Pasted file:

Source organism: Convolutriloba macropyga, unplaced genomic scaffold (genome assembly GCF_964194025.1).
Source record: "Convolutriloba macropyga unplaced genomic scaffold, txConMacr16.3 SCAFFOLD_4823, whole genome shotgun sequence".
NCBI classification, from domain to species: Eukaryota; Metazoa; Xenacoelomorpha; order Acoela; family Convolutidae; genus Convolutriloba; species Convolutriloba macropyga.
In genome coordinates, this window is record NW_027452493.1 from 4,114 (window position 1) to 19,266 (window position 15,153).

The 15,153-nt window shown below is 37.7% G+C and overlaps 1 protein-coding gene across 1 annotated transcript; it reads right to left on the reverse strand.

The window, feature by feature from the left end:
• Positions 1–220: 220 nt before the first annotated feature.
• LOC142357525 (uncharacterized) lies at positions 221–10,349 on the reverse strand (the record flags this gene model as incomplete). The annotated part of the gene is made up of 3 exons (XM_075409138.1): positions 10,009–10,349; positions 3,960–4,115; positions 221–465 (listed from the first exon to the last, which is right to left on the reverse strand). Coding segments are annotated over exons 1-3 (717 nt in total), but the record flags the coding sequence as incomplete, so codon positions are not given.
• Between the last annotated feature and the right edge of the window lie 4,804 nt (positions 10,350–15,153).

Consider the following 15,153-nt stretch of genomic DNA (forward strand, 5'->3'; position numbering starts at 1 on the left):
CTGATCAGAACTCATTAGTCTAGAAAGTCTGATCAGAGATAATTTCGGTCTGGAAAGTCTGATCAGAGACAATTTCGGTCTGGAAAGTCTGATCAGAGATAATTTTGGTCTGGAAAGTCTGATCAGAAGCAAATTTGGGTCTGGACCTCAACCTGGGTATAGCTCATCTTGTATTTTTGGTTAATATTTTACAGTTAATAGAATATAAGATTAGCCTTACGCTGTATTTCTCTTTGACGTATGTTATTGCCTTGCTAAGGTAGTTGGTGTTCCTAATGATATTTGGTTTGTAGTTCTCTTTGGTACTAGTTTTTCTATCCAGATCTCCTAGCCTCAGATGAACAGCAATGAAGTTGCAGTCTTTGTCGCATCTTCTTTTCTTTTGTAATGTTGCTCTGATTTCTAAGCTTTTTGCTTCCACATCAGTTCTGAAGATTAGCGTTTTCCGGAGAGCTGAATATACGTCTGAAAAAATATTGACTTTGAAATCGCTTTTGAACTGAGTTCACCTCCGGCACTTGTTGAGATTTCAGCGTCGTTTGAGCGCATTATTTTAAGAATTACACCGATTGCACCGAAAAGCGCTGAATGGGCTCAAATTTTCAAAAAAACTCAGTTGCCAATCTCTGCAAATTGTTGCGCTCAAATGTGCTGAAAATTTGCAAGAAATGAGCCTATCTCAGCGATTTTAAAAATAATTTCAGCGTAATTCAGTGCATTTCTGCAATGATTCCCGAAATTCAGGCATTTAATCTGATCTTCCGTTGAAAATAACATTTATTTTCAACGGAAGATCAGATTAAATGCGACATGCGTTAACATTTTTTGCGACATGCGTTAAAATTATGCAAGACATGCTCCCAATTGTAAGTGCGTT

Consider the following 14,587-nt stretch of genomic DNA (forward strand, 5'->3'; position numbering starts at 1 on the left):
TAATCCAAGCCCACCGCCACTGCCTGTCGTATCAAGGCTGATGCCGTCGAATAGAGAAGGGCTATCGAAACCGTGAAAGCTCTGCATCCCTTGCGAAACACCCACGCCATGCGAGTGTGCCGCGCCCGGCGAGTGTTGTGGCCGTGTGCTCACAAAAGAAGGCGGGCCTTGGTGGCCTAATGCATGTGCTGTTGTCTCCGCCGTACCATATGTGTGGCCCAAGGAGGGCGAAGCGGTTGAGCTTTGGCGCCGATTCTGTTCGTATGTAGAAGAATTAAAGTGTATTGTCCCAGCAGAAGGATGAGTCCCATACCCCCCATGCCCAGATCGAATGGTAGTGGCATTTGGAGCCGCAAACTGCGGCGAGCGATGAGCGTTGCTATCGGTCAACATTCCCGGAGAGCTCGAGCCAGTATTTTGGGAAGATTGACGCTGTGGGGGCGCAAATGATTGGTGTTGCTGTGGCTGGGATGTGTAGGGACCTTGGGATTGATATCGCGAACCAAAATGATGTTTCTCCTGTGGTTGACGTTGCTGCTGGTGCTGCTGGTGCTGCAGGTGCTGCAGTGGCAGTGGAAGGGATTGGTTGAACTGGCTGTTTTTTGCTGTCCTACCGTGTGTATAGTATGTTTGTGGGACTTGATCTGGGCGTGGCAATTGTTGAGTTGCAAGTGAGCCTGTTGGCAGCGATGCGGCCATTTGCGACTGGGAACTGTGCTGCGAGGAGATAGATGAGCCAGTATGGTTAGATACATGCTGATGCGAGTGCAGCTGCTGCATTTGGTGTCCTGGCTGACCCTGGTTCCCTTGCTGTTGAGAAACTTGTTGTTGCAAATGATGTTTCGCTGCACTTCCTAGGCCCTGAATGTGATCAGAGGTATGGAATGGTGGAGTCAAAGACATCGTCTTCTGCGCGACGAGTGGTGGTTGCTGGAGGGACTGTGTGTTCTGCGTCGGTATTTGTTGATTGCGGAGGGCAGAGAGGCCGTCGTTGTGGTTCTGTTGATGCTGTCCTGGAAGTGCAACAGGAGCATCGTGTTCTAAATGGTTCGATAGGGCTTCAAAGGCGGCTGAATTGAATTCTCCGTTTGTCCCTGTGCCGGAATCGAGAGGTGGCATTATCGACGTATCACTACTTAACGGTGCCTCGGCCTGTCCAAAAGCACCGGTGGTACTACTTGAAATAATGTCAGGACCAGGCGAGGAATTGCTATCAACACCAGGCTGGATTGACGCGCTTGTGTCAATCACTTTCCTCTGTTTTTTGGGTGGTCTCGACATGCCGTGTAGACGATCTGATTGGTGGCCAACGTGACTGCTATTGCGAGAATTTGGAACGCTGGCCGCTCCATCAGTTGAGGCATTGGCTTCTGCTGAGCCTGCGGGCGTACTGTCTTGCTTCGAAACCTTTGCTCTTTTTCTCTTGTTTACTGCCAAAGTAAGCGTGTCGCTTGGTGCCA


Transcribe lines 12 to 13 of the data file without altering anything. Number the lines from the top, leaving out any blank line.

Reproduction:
Consider the following 14,587-nt stretch of genomic DNA (forward strand, 5'->3'; position numbering starts at 1 on the left):
TAATCCAAGCCCACCGCCACTGCCTGTCGTATCAAGGCTGATGCCGTCGAATAGAGAAGGGCTATCGAAACCGTGAAAGCTCTGCATCCCTTGCGAAACACCCACGCCATGCGAGTGTGCCGCGCCCGGCGAGTGTTGTGGCCGTGTGCTCACAAAAGAAGGCGGGCCTTGGTGGCCTAATGCATGTGCTGTTGTCTCCGCCGTACCATATGTGTGGCCCAAGGAGGGCGAAGCGGTTGAGCTTTGGCGCCGATTCTGTTCGTATGTAGAAGAATTAAAGTGTATTGTCCCAGCAGAAGGATGAGTCCCATACCCCCCATGCCCAGATCGAATGGTAGTGGCATTTGGAGCCGCAAACTGCGGCGAGCGATGAGCGTTGCTATCGGTCAACATTCCCGGAGAGCTCGAGCCAGTATTTTGGGAAGATTGACGCTGTGGGGGCGCAAATGATTGGTGTTGCTGTGGCTGGGATGTGTAGGGACCTTGGGATTGATATCGCGAACCAAAATGATGTTTCTCCTGTGGTTGACGTTGCTGCTGGTGCTGCTGGTGCTGCAGGTGCTGCAGTGGCAGTGGAAGGGATTGGTTGAACTGGCTGTTTTTTGCTGTCCTACCGTGTGTATAGTATGTTTGTGGGACTTGATCTGGGCGTGGCAATTGTTGAGTTGCAAGTGAGCCTGTTGGCAGCGATGCGGCCATTTGCGACTGGGAACTGTGCTGCGAGGAGATAGATGAGCCAGTATGGTTAGATACATGCTGATGCGAGTGCAGCTGCTGCATTTGGTGTCCTGGCTGACCCTGGTTCCCTTGCTGTTGAGAAACTTGTTGTTGCAAATGATGTTTCGCTGCACTTCCTAGGCCCTGAATGTGATCAGAGGTATGGAATGGTGGAGTCAAAGACATCGTCTTCTGCGCGACGAGTGGTGGTTGCTGGAGGGACTGTGTGTTCTGCGTCGGTATTTGTTGATTGCGGAGGGCAGAGAGGCCGTCGTTGTGGTTCTGTTGATGCTGTCCTGGAAGTGCAACAGGAGCATCGTGTTCTAAATGGTTCGATAGGGCTTCAAAGGCGGCTGAATTGAATTCTCCGTTTGTCCCTGTGCCGGAATCGAGAGGTGGCATTATCGACGTATCACTACTTAACGGTGCCTCGGCCTGTCCAAAAGCACCGGTGGTACTACTTGAAATAATGTCAGGACCAGGCGAGGAATTGCTATCAACACCAGGCTGGATTGACGCGCTTGTGTCAATCACTTTCCTCTGTTTTTTGGGTGGTCTCGACATGCCGTGTAGACGATCTGATTGGTGGCCAACGTGACTGCTATTGCGAGAATTTGGAACGCTGGCCGCTCCATCAGTTGAGGCATTGGCTTCTGCTGAGCCTGCGGGCGTACTGTCTTGCTTCGAAACCTTTGCTCTTTTTCTCTTGTTTACTGCCAAAGTAAGCGTGTCGCTTGGTGCCA